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Archive 34
Car Review

Stuart Bladon looks for good value in the medium
car sector, and tests six offering special appeal

It's important to stress that this is not a group of rivals - more a selection of six recently-launched models all with engine capacity under (but close to) 2-litre size. They cover a wide price range from £12,750 to more than £20,000.

   Reflecting the ever-increasing interest in diesels to combat high fuel costs, we have four diesels and two petrol cars. Comparison of performance is interesting, confirming that diesels are no longer sluggish. Indeed, the fastest car in the group is a diesel - the Audi A4 TDI. As usual in this series, we give the acceleration time from rest to 80 mph, not so much because - 70 limit notwithstanding - it's the cruising speed adopted by the majority of British motorists, but because it gives a broader indication of overtaking ability than the more-often quoted 0-60 mph acceleration time. Even so, there is less than three seconds between the slowest and fastest.

   Fuel consumption figures are those actually attained on test over several hundred miles and, of course, it's here that the big difference between petrol and diesel emerges. The best economy achieved was the impressive 54.7 mpg by the SEAT León, and it seems that the 110 bhp version of the 1.9-litre TDI engine is more economical than the 130 bhp version fitted in the Audi A4.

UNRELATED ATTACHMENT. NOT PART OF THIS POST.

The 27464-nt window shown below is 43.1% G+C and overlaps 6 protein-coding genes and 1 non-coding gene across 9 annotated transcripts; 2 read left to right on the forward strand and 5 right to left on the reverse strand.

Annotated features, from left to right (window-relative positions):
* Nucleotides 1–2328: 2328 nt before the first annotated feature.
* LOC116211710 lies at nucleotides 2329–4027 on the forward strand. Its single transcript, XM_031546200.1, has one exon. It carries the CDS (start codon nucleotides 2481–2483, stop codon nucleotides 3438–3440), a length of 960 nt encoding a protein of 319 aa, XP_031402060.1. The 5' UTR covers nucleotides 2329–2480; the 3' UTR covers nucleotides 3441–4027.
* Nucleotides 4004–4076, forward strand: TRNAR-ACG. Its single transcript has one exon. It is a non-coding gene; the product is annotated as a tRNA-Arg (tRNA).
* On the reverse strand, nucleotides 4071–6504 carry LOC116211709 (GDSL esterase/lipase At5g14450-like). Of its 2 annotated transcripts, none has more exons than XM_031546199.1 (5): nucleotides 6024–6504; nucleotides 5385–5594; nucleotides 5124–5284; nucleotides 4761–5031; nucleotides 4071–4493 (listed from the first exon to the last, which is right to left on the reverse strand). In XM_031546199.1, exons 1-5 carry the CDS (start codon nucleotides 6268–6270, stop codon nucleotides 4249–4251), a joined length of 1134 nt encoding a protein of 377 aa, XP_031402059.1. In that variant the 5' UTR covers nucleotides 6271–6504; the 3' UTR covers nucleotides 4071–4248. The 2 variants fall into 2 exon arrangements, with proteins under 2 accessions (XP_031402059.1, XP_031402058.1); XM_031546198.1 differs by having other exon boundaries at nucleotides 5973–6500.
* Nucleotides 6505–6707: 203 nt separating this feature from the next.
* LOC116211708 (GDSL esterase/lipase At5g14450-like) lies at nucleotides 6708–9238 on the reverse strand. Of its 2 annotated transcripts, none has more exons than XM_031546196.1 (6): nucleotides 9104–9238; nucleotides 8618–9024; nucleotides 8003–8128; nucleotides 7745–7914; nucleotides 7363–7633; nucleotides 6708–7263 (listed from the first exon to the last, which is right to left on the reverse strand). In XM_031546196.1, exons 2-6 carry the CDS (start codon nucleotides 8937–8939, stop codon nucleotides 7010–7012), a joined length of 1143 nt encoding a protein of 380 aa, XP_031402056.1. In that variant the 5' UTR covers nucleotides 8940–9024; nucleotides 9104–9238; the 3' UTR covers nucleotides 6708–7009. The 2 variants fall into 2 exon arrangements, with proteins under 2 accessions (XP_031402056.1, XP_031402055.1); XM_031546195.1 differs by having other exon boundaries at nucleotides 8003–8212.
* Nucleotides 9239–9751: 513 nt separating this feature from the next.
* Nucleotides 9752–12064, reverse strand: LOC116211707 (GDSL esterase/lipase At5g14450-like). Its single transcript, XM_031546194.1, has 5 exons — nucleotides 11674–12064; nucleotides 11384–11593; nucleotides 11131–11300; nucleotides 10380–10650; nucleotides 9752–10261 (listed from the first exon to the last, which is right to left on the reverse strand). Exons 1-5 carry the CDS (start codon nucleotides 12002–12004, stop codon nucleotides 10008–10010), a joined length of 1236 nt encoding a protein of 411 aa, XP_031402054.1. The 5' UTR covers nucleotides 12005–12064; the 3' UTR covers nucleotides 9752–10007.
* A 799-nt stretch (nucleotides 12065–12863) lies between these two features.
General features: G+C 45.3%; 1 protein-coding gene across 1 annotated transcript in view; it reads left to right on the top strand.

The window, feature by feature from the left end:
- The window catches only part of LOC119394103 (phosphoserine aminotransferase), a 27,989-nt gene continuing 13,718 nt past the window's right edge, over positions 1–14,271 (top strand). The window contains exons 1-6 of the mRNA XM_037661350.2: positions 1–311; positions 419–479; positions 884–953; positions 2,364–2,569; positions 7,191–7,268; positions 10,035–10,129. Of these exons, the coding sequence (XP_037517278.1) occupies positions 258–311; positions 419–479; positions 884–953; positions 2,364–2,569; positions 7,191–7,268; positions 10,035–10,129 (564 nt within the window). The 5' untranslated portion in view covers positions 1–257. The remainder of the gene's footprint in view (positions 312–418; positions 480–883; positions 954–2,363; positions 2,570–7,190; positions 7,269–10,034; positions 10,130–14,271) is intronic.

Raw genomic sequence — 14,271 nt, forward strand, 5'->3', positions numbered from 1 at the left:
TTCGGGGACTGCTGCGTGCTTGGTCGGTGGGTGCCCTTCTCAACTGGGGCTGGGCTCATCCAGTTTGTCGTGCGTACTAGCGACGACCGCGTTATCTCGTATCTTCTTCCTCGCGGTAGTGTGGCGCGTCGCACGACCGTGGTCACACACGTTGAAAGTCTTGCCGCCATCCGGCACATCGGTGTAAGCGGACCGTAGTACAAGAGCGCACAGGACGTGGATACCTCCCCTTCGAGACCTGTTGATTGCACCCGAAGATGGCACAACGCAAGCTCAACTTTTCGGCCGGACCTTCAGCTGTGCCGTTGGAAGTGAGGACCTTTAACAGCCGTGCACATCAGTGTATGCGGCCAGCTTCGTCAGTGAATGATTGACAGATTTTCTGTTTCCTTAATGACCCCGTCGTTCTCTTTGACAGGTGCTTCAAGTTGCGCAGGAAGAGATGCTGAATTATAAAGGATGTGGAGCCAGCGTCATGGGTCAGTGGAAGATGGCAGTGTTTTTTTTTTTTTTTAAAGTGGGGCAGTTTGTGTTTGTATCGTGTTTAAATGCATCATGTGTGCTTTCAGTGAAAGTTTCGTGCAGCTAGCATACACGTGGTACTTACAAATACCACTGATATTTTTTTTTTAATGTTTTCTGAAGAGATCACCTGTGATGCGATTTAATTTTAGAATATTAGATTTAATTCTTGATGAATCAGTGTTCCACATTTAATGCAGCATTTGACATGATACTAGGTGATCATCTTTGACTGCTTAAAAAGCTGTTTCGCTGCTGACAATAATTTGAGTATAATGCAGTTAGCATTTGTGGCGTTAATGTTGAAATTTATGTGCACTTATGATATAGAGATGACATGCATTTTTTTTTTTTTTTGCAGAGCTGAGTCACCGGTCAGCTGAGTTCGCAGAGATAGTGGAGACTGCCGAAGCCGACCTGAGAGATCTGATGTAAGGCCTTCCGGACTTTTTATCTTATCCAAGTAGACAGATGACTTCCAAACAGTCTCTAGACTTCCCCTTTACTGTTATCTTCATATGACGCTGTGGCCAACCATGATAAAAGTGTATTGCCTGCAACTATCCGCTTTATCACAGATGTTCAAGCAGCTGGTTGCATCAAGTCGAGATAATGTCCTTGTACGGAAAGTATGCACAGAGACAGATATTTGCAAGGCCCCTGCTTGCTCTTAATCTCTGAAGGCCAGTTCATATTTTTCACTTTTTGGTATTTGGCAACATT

Please bear in mind that prices may change from those quoted, although we endeavour to update them as soon as we are informed of any revisions. The reports which follow are grouped in ascending price order, beginning with the competitive Nissan Almera.


Nissan Almera SVE 1.8
Keeping eyes on the road at all times is vital for safety, yet many cars have fiddly controls and instruments or information displays which are hard to read without peering down at them. So it was a joy to come across one - the new Nissan Almera - in which all is simple, logical, and a model of clarity. There's a large display right at the top of the console giving in turn and at a glance such information as mpg, time of both day and journey travel, average speed, outside temperature, and audio selection.

   The instruments are also clearly marked so that they can be read without squinting down at them, and audio functions such as adjusting volume can be controlled by switches on the left quarter of the steering wheel.

  Extensively revised last September, the new Almera adopts many of the features launched in Nissan's new Primera model, and prices were adjusted downward so that the range now starts with the 1.5S at £9,995 and a specification which includes air conditioning, CD player and remote central locking. The test car was the 1.8 five-door hatchback with SVE trim at a very competitive £12,750 including alloy wheels, sunroof and leather trimmed steering wheel.

  The 1.8-litre engine tended to be a bit jerky when cold, but soon settled down to give smooth, lively performance with impressively low noise levels. The Almera is comfortable and easy to drive, with well-balanced cornering and precise steering. Seats are well shaped, but although two height adjuster knobs are provided, they raise only the seat cushion, rather than the whole seat, and the range of height adjustment is rather limited.